“As we continue to campaign for justice for Melissa, Juanito, and John Edward, we are consciously raising awareness of the role of US tax dollars in funding these abductions and other human rights violations. There are hundreds more victims of politically-motivated abductions in the Philippines that are still missing to this day,” Ellorin ended. ###

NY TIMES
U.S. Woman Freed After Abduction in Philippines
By CARLOS H. CONDE
Published: May 25, 2009

MANILA — An American woman has been freed five days after armed and hooded men believed to have been military agents abducted her and two other companions in a province north of Manila, her colleagues said Monday.

Melissa Roxas, 31, an activist from Los Angeles who had been doing volunteer health work in Tarlac Province, was kidnapped on May 19 along with two other health volunteers for a nongovernment group.

She “surfaced this morning,” said Renato Reyes Jr., secretary general of the group Bayan, of which Ms. Roxas is a member. Mr. Reyes said it was not yet clear why only Ms. Roxas was freed. The fate of the two other workers, Juanito Carabeo and John Edward Handoc, remained unknown.

It was the first time that an American citizen had fallen victim to what Bayan and human rights groups here call “enforced disappearances,” or the abduction of activists by those suspected of being military agents.

Lt. Col. Romeo Brawner Jr., the spokesman of the armed forces, said the military had received a report on Ms. Roxas’ disappearance but declined to comment. “We are verifying it,” he said.

According to Mr. Reyes, Ms. Roxas and her companions were taken at gunpoint from the village where they were working and shoved into a van without license plates.

Mr. Reyes could not yet say whether Ms. Roxas was harmed by her abductors. “The circumstances of her release are still unknown to us, and there is concern for her safety as well even if she has been released,” he said. Mr. Reyes said that Ms. Roxas was resting with her family in Manila.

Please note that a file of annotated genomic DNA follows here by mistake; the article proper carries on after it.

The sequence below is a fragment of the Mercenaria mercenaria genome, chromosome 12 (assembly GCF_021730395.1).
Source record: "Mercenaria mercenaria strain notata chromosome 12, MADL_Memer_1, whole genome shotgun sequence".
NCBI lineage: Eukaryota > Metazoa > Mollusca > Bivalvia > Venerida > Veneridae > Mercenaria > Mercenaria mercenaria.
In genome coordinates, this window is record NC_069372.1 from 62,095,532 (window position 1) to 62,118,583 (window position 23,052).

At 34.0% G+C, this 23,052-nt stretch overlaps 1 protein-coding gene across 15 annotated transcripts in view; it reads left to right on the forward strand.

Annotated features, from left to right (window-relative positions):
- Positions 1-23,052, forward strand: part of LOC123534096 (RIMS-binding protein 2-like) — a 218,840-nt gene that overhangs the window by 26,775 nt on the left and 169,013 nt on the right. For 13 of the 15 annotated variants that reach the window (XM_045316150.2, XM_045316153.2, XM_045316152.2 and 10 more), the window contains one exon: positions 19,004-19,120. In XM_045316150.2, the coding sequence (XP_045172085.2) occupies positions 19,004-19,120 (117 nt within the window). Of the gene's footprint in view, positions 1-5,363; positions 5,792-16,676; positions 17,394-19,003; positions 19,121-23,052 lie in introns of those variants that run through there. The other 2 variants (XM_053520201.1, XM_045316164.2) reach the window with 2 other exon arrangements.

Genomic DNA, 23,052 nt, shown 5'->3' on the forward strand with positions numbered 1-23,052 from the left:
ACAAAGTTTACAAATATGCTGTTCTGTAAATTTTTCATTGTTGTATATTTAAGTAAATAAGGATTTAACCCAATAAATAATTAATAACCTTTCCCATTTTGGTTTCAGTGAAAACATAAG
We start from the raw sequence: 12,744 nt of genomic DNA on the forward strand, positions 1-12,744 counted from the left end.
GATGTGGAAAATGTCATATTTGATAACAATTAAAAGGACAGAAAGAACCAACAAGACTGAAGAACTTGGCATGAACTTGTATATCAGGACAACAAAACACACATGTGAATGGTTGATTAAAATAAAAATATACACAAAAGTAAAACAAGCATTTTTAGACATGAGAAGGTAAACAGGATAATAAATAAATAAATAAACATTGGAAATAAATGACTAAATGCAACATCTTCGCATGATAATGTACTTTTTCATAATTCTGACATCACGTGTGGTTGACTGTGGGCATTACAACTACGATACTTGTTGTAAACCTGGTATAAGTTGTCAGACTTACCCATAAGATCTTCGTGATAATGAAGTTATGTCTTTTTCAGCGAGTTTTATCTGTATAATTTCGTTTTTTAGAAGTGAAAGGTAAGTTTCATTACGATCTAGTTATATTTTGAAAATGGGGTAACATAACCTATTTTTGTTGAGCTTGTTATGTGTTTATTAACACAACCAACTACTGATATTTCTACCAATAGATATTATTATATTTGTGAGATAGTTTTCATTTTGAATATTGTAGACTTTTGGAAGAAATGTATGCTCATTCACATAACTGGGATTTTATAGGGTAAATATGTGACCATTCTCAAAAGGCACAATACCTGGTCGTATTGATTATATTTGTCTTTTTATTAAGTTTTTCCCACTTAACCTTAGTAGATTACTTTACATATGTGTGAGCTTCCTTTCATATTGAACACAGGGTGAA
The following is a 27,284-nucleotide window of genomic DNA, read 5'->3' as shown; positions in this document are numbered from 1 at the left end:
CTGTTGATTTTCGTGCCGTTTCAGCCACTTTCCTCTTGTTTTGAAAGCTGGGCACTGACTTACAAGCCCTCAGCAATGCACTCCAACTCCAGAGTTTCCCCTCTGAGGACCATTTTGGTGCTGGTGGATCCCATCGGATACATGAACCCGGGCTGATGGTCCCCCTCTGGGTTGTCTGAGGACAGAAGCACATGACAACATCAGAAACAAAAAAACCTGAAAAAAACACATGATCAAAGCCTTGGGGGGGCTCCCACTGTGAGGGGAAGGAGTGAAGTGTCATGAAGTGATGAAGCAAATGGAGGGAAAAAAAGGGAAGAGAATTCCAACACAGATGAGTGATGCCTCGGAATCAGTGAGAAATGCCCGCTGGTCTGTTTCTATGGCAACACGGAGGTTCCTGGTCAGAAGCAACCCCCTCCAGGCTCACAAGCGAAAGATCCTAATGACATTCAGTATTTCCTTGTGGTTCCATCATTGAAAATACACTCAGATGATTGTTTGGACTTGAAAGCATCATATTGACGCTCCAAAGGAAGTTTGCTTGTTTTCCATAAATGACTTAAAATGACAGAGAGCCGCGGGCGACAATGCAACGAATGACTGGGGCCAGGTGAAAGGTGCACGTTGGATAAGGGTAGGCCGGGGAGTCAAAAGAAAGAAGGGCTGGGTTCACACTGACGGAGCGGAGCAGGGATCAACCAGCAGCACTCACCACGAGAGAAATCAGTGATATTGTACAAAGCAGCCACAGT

Ms. Roxas — who is of Filipino descent — moved to the Philippines in 2007 to pursue “human rights advocacy full-time,” Bernadette Ellorin, a colleague in the United States, said in an e-mail message.

According to the human rights group Karapatan, more than 200 Filipino activists have been kidnapped and never heard from since 2001, the year President Gloria Macapagal Arroyo came to power. Others have turned up dead or showing signs of torture. Groups including Human Rights Watch have said that the disappearances are part of the government’s counterinsurgency campaign against leftist rebels. The military has consistently denied such charges, calling it propaganda by leftist groups sympathetic to the three-decade-old Communist movement in the Philippines.
But the United Nations Human Rights Council, in a report last year prepared by its special rapporteur Philip Alston, called on Ms. Arroyo to institute reforms within the military as well as to investigate thoroughly what Mr. Alston called “credible allegations” that the military was behind most of these killings and abductions. Eduardo Ermita, Ms. Arroyo’s executive secretary and spokesman, called the U.N. rapporteur’s report inaccurate and said Mr. Alston was biased in favor of leftist groups.